Title Page
 Table of Contents
 List of Figures
 The nature of art
 Truth and myth
 Archetype of beauty
 Biographical sketch

Title: Truth in photography
Full Citation
Permanent Link: http://ufdc.ufl.edu/UF00100657/00001
 Material Information
Title: Truth in photography : perception, myth and reality in the postmodern world
Physical Description: Archival
Language: English
Creator: Mullen, Leslie ( Dissertant )
McKeen, William ( Thesis advisor )
Freeman, John ( Reviewer )
New, Melvyn ( Reviewer )
Publisher: University of Florida
Place of Publication: Gainesville, Fla.
Publication Date: 1998
Copyright Date: 1998
Subjects / Keywords: Journalism and Communications thesis, M.A.M.C
Dissertations, Academic -- Journalism and Communications -- UF
Genre: government publication (state, provincial, terriorial, dependent)   ( marcgt )
bibliography   ( marcgt )
theses   ( marcgt )
non-fiction   ( marcgt )
Abstract: Photography was originally considered a way to objectively represent reality, completely untouched by the photographer's perspective. However, photographers manipulate their pictures in various ways, from choosing what to shoot to altering the resulting image through computer digitalization. The manipulation inherent to photography brings to light questions about the nature of truth. All art forms manipulate reality in order to reveal truths not apparent to the uncritical eye. Photography today is largely seen as a postmodern art form, and postmodernism states that truths do not necessarily last, but instead truths alter and shift with changes in culture. Modernism, however, states that some truths do last, and these truths reflect basic, universal conditions of humanity. These lasting truths are often expressed in mythic themes and archetypes. Science, journalism and art make use of the connection between myth and truth, most notably, in the mythic archetype of form: beauty. Scientific, news, artistic and documentary photography all use the archetype of beauty as a connection to truth. Beauty, however, is based on the beliefs of a culture, and does not necessarily define truth. In the end, both postmodernism and modernism have their place in photographic philosophy. Understanding of photographic truth, like all other truths, depends on an understanding of culture, belief, history, and the universal aspects of human nature.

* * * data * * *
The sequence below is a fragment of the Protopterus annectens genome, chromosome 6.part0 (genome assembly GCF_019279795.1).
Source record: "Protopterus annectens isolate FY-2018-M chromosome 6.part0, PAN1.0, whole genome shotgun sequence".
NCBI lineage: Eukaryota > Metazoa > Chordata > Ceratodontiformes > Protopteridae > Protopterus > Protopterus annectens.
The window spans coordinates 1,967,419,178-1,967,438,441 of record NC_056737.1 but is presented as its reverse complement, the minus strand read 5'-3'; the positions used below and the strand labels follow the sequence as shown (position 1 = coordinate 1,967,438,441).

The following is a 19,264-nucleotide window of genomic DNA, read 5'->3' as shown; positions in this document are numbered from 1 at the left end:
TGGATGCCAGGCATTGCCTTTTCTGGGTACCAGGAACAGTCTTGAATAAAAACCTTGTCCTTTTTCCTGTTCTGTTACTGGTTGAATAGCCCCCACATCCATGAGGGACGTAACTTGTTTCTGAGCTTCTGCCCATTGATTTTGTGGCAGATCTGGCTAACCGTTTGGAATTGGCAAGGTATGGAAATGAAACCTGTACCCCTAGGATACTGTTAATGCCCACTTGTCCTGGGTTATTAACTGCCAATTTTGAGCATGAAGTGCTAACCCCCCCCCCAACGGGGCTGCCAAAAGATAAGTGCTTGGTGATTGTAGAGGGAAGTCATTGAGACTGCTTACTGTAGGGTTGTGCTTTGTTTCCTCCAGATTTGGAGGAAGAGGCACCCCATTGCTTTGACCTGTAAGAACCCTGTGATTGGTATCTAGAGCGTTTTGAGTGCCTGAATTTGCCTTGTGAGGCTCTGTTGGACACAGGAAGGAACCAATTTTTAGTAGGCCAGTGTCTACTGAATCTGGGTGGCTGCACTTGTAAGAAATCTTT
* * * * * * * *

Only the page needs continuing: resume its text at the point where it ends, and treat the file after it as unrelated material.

Subject: truth, reality, perception, myth, archetype, beauty, photography, documentary
Thesis: Thesis (M.A.M.C.)--University of Florida, 1998.
Bibliography: Includes bibliographical references (p. 104-109).
System Details: System requirements: World Wide Web browser and PDF reader.
System Details: Mode of access: World Wide Web.
Statement of Responsibility: by Leslie Mullen.
General Note: Title from first page of PDF file.
General Note: Document formatted into pages; contains vii, 110 p.; also contains graphics.
General Note: Vita.
 Record Information
Bibliographic ID: UF00100657
Volume ID: VID00001
Source Institution: University of Florida
Holding Location: University of Florida
Rights Management: All rights reserved by the source institution and holding location.
Resource Identifier: oclc - 45258883
alephbibnum - 002424960
notis - AMD0040


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Table of Contents
    Title Page
        Page i
        Page ii
    Table of Contents
        Page iii
        Page iv
    List of Figures
        Page v
        Page vi
        Page vii
        Page 1
        Page 2
        Page 3
        Page 4
        Page 5
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        Page 33
        Page 34
    The nature of art
        Page 35
        Page 36
        Page 37
        Page 38
        Page 39
        Page 40
        Page 41
        Page 42
        Page 43
        Page 44
        Page 45
        Page 46
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    Truth and myth
        Page 48
        Page 49
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    Archetype of beauty
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    Biographical sketch
        Page 110
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